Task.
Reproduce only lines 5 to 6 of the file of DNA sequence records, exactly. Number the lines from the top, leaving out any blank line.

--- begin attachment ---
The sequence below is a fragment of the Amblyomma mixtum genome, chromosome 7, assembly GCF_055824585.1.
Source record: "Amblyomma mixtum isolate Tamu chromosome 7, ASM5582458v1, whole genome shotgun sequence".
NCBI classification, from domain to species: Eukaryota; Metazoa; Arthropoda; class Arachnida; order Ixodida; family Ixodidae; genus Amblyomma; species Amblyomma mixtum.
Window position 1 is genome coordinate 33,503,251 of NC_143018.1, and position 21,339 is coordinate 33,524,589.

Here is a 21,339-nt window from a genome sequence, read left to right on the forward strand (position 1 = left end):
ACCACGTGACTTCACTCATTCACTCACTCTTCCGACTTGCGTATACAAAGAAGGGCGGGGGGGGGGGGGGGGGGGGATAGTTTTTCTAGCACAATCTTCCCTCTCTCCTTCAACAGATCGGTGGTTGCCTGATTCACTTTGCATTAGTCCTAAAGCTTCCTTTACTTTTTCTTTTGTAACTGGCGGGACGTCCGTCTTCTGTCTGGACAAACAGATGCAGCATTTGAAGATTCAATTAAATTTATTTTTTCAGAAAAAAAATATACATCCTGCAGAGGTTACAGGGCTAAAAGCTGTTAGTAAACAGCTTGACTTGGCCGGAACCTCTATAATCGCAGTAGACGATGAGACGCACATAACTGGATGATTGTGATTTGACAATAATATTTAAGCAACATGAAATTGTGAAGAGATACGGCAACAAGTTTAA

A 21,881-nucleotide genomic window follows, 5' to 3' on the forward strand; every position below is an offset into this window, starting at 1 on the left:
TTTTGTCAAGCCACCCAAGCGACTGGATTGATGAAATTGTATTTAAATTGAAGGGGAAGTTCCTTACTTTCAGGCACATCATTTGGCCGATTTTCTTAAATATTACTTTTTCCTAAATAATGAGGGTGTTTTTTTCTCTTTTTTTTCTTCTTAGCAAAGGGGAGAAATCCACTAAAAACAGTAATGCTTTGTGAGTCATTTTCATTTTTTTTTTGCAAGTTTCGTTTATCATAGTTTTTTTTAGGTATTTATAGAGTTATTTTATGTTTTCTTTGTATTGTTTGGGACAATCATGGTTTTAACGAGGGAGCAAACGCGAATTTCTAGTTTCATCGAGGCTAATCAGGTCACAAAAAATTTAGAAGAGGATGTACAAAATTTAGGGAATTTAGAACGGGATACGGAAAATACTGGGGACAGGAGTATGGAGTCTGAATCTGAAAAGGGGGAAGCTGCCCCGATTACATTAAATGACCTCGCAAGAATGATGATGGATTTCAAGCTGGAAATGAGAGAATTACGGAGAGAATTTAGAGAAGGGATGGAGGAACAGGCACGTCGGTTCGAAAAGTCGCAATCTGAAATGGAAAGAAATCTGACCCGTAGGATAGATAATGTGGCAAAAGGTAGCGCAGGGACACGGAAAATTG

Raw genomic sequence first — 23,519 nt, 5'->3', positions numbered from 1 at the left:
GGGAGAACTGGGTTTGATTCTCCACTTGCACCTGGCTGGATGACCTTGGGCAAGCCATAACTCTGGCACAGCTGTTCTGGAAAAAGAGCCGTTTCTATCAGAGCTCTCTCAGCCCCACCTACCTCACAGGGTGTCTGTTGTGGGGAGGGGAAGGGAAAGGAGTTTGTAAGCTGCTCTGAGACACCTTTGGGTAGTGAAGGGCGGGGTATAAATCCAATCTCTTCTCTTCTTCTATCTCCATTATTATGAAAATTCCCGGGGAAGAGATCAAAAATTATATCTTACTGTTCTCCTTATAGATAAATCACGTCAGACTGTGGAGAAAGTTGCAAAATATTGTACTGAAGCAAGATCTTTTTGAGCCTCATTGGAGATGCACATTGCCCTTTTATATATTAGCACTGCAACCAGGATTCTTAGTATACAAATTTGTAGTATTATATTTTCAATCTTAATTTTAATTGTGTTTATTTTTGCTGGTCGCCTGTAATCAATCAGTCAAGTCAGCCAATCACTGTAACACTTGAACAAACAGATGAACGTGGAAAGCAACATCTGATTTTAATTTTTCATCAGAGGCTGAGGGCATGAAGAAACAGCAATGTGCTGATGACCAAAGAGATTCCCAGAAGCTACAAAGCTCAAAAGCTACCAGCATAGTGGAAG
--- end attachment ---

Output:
Here is a 21,339-nt window from a genome sequence, read left to right on the forward strand (position 1 = left end):
ACCACGTGACTTCACTCATTCACTCACTCTTCCGACTTGCGTATACAAAGAAGGGCGGGGGGGGGGGGGGGGGGGGATAGTTTTTCTAGCACAATCTTCCCTCTCTCCTTCAACAGATCGGTGGTTGCCTGATTCACTTTGCATTAGTCCTAAAGCTTCCTTTACTTTTTCTTTTGTAACTGGCGGGACGTCCGTCTTCTGTCTGGACAAACAGATGCAGCATTTGAAGATTCAATTAAATTTATTTTTTCAGAAAAAAAATATACATCCTGCAGAGGTTACAGGGCTAAAAGCTGTTAGTAAACAGCTTGACTTGGCCGGAACCTCTATAATCGCAGTAGACGATGAGACGCACATAACTGGATGATTGTGATTTGACAATAATATTTAAGCAACATGAAATTGTGAAGAGATACGGCAACAAGTTTAA